Director Lee Daniels could learn a thing or two about emotional modesty and understated messaging from George Tillman Jr.’s Inevitable Defeat of Mister & Pete. Unlike the melodramatic urban grotesqueries that populated his much-overrated Precious, Tillman’s depiction of two youths abandoned in a Brooklyn housing project during a sweltering New York summer has a quiet immediacy that communicates the tragedy of modern American poverty — without stooping to manipulative sentimentality.
Mister (Skylan Brooks) is a scowling 13-year-old who has learned over the course of his short life that adults are not to be trusted and the only person you can count on is yourself. And who can blame him? He’s failing school, his mother (Jennifer Hudson) is a junkie and prostitute, and his neighborhood has more than its share of pimps, drug dealers and thieves.
Random appearances by the police mean arrests for the parents and a child detention center at Riverview for their kids. The two things that keep Mister going are a defiant spirit and the dream of becoming an actor. A movie-buff who has dedicated himself to performance, he dreams of being cast as a child actor in a Beverly Hills television show.
When the cops bust his mother, Mister is left alone with Pete (Ethan Dizon), a young Korean boy who’s been horribly neglected by his junkie mom. The two couldn’t be more different. Where Pete is timid, prim and sweet-minded, Mister is suspicious, explosive and hostile — ready to lash out at those who thwart him. At first hostile to the smaller, weaker kid, Mister eventually becomes Pete’s friend and de facto guardian as the two struggle to keep themselves fed, dodge the authorities, steer clear of belligerent hoodlums and wait for Mister’s mother to return.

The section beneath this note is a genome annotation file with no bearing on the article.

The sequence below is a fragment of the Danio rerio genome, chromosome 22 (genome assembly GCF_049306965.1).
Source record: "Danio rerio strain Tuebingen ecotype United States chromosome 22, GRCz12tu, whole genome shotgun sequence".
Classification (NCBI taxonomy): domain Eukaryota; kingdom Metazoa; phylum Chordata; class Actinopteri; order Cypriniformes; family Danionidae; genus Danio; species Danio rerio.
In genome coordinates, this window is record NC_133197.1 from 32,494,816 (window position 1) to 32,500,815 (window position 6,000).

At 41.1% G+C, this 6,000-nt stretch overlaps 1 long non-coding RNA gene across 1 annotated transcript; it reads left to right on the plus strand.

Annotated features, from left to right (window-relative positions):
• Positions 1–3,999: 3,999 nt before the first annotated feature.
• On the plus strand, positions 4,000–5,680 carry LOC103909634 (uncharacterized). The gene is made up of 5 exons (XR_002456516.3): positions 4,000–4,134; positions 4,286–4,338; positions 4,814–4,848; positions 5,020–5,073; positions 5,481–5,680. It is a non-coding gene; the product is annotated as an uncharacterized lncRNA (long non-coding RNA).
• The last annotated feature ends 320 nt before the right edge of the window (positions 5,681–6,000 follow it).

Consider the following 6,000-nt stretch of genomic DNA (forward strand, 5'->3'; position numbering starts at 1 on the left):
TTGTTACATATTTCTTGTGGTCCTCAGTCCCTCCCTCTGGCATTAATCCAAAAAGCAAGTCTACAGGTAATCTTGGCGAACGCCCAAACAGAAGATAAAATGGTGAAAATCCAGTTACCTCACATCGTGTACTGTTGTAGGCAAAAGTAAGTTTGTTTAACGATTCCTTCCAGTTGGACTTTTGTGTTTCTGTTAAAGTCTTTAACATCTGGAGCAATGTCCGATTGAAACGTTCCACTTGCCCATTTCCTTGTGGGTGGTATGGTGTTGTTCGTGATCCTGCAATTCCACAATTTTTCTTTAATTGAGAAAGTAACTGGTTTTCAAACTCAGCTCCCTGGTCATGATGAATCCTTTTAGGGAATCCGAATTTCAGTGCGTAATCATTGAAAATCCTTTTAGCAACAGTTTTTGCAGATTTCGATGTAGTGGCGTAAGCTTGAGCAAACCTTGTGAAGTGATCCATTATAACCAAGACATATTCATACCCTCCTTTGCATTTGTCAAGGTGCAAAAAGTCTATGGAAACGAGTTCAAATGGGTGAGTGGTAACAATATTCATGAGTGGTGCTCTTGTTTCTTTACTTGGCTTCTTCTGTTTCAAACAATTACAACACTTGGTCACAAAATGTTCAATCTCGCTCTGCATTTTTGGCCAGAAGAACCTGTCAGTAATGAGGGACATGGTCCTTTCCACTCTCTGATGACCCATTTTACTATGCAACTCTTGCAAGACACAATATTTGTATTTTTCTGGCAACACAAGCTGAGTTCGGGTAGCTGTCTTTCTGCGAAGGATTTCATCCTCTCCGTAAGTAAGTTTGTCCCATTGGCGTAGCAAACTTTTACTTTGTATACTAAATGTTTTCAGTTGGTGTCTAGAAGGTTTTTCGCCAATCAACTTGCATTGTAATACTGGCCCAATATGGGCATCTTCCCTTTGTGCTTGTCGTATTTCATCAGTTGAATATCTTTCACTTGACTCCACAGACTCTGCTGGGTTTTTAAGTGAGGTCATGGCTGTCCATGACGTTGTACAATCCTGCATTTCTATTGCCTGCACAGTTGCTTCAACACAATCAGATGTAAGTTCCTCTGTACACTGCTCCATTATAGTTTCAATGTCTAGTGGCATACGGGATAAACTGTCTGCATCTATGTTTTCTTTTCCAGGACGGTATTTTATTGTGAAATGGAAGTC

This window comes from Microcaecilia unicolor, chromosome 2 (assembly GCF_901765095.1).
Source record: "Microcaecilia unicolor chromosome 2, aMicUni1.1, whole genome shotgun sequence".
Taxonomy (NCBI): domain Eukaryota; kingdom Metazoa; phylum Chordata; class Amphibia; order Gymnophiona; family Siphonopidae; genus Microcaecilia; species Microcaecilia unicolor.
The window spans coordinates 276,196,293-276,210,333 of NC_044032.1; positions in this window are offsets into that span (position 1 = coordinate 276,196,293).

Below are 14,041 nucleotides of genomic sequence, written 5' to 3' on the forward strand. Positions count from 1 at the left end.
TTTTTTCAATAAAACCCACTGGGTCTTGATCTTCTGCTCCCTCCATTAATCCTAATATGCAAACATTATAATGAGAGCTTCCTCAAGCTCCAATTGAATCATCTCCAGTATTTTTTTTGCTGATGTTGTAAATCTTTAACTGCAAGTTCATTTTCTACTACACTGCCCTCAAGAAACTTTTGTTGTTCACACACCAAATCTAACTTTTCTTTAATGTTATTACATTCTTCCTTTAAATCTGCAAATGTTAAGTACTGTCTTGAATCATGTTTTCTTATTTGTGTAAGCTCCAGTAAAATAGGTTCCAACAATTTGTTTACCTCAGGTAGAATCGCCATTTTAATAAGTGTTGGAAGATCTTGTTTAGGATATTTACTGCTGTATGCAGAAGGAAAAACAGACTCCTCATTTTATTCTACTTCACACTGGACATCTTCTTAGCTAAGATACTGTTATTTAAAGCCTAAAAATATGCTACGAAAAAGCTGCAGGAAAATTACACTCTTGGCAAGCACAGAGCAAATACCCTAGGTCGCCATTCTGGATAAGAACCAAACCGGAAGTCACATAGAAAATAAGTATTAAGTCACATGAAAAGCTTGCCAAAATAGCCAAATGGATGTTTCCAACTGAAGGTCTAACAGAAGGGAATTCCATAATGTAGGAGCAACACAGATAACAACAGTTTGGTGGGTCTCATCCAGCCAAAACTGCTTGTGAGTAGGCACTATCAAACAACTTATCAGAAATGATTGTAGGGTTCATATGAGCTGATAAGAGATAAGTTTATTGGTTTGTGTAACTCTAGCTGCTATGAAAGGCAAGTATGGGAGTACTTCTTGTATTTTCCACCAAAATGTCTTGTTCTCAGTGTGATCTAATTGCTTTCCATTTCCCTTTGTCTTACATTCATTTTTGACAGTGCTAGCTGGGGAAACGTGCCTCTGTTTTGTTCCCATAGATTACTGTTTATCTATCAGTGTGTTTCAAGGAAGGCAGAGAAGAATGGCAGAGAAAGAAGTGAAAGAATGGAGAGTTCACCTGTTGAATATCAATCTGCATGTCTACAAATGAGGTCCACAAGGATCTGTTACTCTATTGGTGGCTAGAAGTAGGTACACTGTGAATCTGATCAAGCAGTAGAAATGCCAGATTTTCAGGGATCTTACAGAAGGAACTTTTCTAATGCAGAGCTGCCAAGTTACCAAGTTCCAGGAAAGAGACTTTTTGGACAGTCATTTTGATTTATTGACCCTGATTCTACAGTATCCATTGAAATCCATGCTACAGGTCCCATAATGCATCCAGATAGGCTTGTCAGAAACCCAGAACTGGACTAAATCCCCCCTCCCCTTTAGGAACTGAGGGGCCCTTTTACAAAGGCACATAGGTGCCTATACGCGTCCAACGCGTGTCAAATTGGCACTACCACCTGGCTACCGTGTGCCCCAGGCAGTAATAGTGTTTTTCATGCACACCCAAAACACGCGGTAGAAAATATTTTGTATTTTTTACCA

Part urban adventure and part grim test of survival, the parentless boys face one hardship after another as their options slowly dwindle away. Their only lifeline, tentative as it is, is Alice (Jordin Sparks), a woman who escaped the projects only to find herself trapped in an unwanted relationship with a married man.
Set up as a series of vignettes, Michael Starrbury’s screenplay stays even-keeled and convincing, throwing realistic obstacles in the way of the boys’ happiness. And with each bad turn, Mister and Pete grow dirtier, weaker and disturbingly thin. Unfortunately, with too little narrative drive, aimlessness sets in and the episodic nature of Starrbury’s storytelling grows wearying. There’s not much of an arc to the film’s dramatic incidents and so we’re left mostly with the relationship between the two boys.
And it’s here that Tillman has struck gold. Brooks and Dizon have genuine chemistry, delivering three-dimensional performances without childish affect or gimmicks. As good as the supporting cast of adults is, the boys have the rare ability to dominate every frame of the film they’re in, yet present a friendship that never feels less than authentic.
In the end, however, it’s Brooks’ show and he refuses to break character to win our affection. Always true to Mister’s combative nature, he wins our sympathy and respect over time by revealing the decency that has been calloused over by his hardscrabble life. Only at the end, when he learns that no matter how hard he fights, he simply cannot make it on his own, do we see the vulnerable child beneath emerge. It’s enough to break your heart.
The Inevitable Defeat of Mister and Pete may occasionally clumsy in its execution but its intentions are both clear and laudable. Instead of violently plucking at our heartstrings, or demanding a call to action, it lets the everyday struggles of two all-too-real children in America — in one of the richest cities on Earth — demonstrate how society is falling inexcusably short of taking care of those who need help the most.
The Inevitable Defeat of Mister and Pete is in theaters now and is rated R with a running time of 108 minutes.
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